Thursday, 16 August 2012

"He's got dimples!": making sense of visualisations

Laura's baby is due in 2 months, so time to get a 3D scan... and the first thing that Laura told me after the scan was that "he's got dimples!" I'm sure that if there had been any problem detected, that would have been mentioned first, but no: the most important information is that he has dimples, just like her. But for the radiographer doing the scan, it's likely that dimples came way down the list of features to look out for (after formation of the spine, whether the cord is around his neck, how large his head is...). Conversely, when her uncle looked at pictures from the scan, his main comment was about the way it looked as if there was a light shining on the baby. And I wanted to know what the strange shape between chin and elbow was (I still don't know...).

3D image of baby in womb

People look at scenes and scans in different ways, and notice different features of them. They "make sense" of the visual information in different ways. Some are concerned with syntactic features such as aspects of the image quality. Some are more concerned with the semantics: what it means (in this case, for the health of the child, or what he will look like). Yet others may be more concerned with the pragmatics: how information from the scene can inform action – this might have been the case if the scan were being used by a surgeon to guide them during a live operation.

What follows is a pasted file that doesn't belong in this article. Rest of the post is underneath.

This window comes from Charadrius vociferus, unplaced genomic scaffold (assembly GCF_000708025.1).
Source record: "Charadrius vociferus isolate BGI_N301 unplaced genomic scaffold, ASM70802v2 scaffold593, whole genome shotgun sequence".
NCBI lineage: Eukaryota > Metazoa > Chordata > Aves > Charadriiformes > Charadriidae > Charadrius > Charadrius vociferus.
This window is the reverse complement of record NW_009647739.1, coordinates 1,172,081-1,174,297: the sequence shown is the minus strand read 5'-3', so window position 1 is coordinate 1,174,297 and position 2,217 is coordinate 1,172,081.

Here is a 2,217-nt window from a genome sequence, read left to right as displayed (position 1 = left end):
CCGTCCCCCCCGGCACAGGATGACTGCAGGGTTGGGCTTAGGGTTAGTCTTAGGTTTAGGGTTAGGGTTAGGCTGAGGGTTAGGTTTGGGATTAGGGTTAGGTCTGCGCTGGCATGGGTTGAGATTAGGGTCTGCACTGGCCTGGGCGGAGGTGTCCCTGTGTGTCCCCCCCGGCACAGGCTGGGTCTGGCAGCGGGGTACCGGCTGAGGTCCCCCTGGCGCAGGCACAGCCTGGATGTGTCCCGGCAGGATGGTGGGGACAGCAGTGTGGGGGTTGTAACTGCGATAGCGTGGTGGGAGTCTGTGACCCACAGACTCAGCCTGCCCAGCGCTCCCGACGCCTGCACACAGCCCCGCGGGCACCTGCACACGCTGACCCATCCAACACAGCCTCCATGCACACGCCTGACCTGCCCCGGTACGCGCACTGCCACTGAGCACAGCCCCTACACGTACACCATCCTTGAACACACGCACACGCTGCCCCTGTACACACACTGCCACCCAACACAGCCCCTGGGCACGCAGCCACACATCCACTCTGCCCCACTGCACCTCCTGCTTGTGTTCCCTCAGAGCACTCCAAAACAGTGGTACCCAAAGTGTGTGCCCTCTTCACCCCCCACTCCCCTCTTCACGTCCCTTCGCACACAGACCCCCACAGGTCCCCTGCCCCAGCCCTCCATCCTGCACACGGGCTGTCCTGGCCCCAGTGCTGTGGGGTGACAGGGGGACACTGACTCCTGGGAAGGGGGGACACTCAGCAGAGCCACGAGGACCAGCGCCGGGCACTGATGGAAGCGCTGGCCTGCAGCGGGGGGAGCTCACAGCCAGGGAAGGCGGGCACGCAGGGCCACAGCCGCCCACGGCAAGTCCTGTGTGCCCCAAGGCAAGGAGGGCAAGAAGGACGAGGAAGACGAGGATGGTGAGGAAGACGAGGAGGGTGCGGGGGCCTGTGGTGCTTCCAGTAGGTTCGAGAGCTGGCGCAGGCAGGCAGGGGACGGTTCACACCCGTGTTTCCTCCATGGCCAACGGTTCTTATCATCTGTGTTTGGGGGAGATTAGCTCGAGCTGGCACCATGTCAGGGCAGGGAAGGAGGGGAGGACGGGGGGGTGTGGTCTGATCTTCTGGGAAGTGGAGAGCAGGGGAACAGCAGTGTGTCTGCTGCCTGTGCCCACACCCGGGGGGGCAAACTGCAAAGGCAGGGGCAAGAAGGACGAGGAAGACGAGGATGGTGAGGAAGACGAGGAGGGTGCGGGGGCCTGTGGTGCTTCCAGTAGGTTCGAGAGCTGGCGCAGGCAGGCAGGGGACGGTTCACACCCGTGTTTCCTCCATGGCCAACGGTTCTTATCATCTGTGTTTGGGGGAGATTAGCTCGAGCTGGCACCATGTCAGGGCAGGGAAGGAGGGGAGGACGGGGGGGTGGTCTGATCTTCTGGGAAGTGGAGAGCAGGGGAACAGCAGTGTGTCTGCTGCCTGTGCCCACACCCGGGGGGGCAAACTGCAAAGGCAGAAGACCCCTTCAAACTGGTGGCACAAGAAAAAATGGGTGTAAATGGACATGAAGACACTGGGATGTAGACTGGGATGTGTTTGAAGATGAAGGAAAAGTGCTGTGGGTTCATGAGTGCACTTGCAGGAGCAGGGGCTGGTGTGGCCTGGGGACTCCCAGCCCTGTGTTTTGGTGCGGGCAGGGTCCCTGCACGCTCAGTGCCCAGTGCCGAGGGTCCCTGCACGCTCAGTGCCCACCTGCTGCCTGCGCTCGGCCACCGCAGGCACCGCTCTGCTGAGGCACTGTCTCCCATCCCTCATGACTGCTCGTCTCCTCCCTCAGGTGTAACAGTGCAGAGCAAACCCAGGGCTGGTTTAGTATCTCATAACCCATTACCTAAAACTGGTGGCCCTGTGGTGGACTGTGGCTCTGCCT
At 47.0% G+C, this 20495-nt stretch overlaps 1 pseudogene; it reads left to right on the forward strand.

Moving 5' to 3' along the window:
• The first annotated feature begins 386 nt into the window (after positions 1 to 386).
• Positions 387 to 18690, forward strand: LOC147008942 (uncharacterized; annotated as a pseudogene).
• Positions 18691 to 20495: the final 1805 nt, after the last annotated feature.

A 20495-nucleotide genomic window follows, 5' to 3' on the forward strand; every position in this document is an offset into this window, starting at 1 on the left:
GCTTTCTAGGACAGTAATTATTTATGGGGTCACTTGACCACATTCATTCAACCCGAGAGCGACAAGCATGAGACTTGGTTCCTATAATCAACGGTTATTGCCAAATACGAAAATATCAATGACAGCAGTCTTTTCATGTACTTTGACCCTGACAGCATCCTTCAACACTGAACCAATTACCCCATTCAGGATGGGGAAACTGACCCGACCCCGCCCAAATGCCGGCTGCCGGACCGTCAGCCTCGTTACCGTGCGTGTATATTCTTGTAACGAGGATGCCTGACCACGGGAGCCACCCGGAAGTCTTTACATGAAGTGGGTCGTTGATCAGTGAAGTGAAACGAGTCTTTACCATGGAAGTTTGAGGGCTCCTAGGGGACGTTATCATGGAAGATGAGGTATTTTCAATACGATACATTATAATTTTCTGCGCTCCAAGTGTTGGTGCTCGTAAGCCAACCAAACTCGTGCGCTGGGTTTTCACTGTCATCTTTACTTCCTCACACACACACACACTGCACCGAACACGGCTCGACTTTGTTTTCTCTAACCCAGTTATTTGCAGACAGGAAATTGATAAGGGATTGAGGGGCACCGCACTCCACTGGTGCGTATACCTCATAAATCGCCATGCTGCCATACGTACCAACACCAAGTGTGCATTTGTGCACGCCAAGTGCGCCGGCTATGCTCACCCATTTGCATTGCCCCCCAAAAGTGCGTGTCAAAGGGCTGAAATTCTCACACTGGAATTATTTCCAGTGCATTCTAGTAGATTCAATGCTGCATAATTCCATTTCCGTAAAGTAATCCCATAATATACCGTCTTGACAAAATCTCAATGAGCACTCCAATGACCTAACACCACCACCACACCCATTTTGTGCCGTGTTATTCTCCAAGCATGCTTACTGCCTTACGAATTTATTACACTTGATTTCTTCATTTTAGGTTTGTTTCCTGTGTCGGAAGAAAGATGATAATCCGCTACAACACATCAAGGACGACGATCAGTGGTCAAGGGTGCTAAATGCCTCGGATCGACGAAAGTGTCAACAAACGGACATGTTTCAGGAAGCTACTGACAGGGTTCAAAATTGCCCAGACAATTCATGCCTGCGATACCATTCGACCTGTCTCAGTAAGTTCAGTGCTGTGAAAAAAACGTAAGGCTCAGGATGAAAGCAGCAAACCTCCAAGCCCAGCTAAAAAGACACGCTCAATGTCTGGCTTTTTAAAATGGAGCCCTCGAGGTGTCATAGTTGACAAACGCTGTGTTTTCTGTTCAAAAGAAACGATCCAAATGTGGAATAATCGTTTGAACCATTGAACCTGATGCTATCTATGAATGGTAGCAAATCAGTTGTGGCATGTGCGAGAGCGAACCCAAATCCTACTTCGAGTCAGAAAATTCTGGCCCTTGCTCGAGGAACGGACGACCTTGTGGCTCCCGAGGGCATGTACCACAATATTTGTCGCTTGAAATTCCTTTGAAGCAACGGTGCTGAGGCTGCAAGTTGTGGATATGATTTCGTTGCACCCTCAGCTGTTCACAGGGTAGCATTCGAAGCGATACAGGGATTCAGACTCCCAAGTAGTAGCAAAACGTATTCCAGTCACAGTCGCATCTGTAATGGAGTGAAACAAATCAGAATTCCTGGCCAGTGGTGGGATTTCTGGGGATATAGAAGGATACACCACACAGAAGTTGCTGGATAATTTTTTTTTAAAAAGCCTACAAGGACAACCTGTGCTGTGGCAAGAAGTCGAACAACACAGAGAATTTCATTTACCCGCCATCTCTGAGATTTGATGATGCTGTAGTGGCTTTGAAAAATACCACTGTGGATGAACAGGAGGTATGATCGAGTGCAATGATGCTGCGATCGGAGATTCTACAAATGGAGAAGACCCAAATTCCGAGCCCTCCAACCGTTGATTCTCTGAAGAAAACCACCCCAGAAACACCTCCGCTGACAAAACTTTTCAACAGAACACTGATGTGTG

Scanning technology has come on in leaps and bounds over recent decades: the ultrasound scan I had before Laura was born was difficult to even recognise as a baby as a still image: a naive viewer could only make sense of the whole by seeing how the parts moved together. Advances in technology have meant that what used to be difficult interpretation tasks for the human have been made much easier. And they have made more information potentially available (I didn't even know whether Laura was a boy or a girl until she was born, never mind whether or not she had dimples).

New technologies create many new possibilities – for monitoring, diagnosis, treatment, and even for joy. In this case, they've made the user's interpretation task much easier and made more information available. The scan is for well defined purposes, and the value of the visualisation is that it takes a large volume of data and presents it in a form that really makes sense. There is lots of information about the baby that the 3D scan does not provide, but for its intended purpose it is delightful.

No comments:

Post a Comment